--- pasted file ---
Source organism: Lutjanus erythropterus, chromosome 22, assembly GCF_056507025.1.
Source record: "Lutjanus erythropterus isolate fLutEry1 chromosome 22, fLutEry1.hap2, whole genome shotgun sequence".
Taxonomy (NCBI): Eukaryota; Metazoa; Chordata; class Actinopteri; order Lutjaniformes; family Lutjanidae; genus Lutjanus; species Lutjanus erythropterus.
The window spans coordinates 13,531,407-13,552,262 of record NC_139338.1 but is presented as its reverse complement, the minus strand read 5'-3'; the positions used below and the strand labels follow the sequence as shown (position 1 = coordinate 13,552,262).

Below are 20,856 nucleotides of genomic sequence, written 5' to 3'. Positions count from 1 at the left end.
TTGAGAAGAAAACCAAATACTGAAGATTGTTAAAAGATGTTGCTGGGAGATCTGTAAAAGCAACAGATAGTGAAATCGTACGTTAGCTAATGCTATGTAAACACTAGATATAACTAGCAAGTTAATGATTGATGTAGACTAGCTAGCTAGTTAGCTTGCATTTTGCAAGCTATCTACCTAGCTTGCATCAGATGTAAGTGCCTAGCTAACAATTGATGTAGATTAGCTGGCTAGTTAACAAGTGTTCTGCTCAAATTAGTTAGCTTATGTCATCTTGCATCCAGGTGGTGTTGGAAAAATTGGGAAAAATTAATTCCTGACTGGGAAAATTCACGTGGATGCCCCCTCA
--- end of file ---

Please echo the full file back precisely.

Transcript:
Source organism: Lutjanus erythropterus, chromosome 22, assembly GCF_056507025.1.
Source record: "Lutjanus erythropterus isolate fLutEry1 chromosome 22, fLutEry1.hap2, whole genome shotgun sequence".
Taxonomy (NCBI): Eukaryota; Metazoa; Chordata; class Actinopteri; order Lutjaniformes; family Lutjanidae; genus Lutjanus; species Lutjanus erythropterus.
The window spans coordinates 13,531,407-13,552,262 of record NC_139338.1 but is presented as its reverse complement, the minus strand read 5'-3'; the positions used below and the strand labels follow the sequence as shown (position 1 = coordinate 13,552,262).

Below are 20,856 nucleotides of genomic sequence, written 5' to 3'. Positions count from 1 at the left end.
TTGAGAAGAAAACCAAATACTGAAGATTGTTAAAAGATGTTGCTGGGAGATCTGTAAAAGCAACAGATAGTGAAATCGTACGTTAGCTAATGCTATGTAAACACTAGATATAACTAGCAAGTTAATGATTGATGTAGACTAGCTAGCTAGTTAGCTTGCATTTTGCAAGCTATCTACCTAGCTTGCATCAGATGTAAGTGCCTAGCTAACAATTGATGTAGATTAGCTGGCTAGTTAACAAGTGTTCTGCTCAAATTAGTTAGCTTATGTCATCTTGCATCCAGGTGGTGTTGGAAAAATTGGGAAAAATTAATTCCTGACTGGGAAAATTCACGTGGATGCCCCCTCA